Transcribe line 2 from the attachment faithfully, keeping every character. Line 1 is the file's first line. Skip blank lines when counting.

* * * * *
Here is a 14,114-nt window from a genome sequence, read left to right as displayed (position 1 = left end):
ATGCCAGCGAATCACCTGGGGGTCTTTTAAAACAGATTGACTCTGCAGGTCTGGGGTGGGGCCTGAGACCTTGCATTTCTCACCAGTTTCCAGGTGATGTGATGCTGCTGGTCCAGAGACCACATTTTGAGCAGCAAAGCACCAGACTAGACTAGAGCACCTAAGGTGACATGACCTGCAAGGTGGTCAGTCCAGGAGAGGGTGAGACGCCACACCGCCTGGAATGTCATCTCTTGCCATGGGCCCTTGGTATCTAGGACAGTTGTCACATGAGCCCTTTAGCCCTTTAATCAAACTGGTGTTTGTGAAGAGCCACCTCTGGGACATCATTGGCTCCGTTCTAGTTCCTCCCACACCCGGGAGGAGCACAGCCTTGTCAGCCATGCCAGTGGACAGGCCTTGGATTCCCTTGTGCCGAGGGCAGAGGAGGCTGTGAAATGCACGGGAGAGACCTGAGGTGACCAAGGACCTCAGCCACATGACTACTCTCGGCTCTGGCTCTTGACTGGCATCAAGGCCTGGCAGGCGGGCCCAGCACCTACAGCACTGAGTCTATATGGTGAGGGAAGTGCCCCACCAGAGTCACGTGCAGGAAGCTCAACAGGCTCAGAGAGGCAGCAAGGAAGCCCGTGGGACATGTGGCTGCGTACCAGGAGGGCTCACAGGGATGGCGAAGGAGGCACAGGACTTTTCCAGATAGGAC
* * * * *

ATGCCAGCGAATCACCTGGGGGTCTTTTAAAACAGATTGACTCTGCAGGTCTGGGGTGGGGCCTGAGACCTTGCATTTCTCACCAGTTTCCAGGTGATGTGATGCTGCTGGTCCAGAGACCACATTTTGAGCAGCAAAGCACCAGACTAGACTAGAGCACCTAAGGTGACATGACCTGCAAGGTGGTCAGTCCAGGAGAGGGTGAGACGCCACACCGCCTGGAATGTCATCTCTTGCCATGGGCCCTTGGTATCTAGGACAGTTGTCACATGAGCCCTTTAGCCCTTTAATCAAACTGGTGTTTGTGAAGAGCCACCTCTGGGACATCATTGGCTCCGTTCTAGTTCCTCCCACACCCGGGAGGAGCACAGCCTTGTCAGCCATGCCAGTGGACAGGCCTTGGATTCCCTTGTGCCGAGGGCAGAGGAGGCTGTGAAATGCACGGGAGAGACCTGAGGTGACCAAGGACCTCAGCCACATGACTACTCTCGGCTCTGGCTCTTGACTGGCATCAAGGCCTGGCAGGCGGGCCCAGCACCTACAGCACTGAGTCTATATGGTGAGGGAAGTGCCCCACCAGAGTCACGTGCAGGAAGCTCAACAGGCTCAGAGAGGCAGCAAGGAAGCCCGTGGGACATGTGGCTGCGTACCAGGAGGGCTCACAGGGATGGCGAAGGAGGCACAGGACTTTTCCAGATAGGAC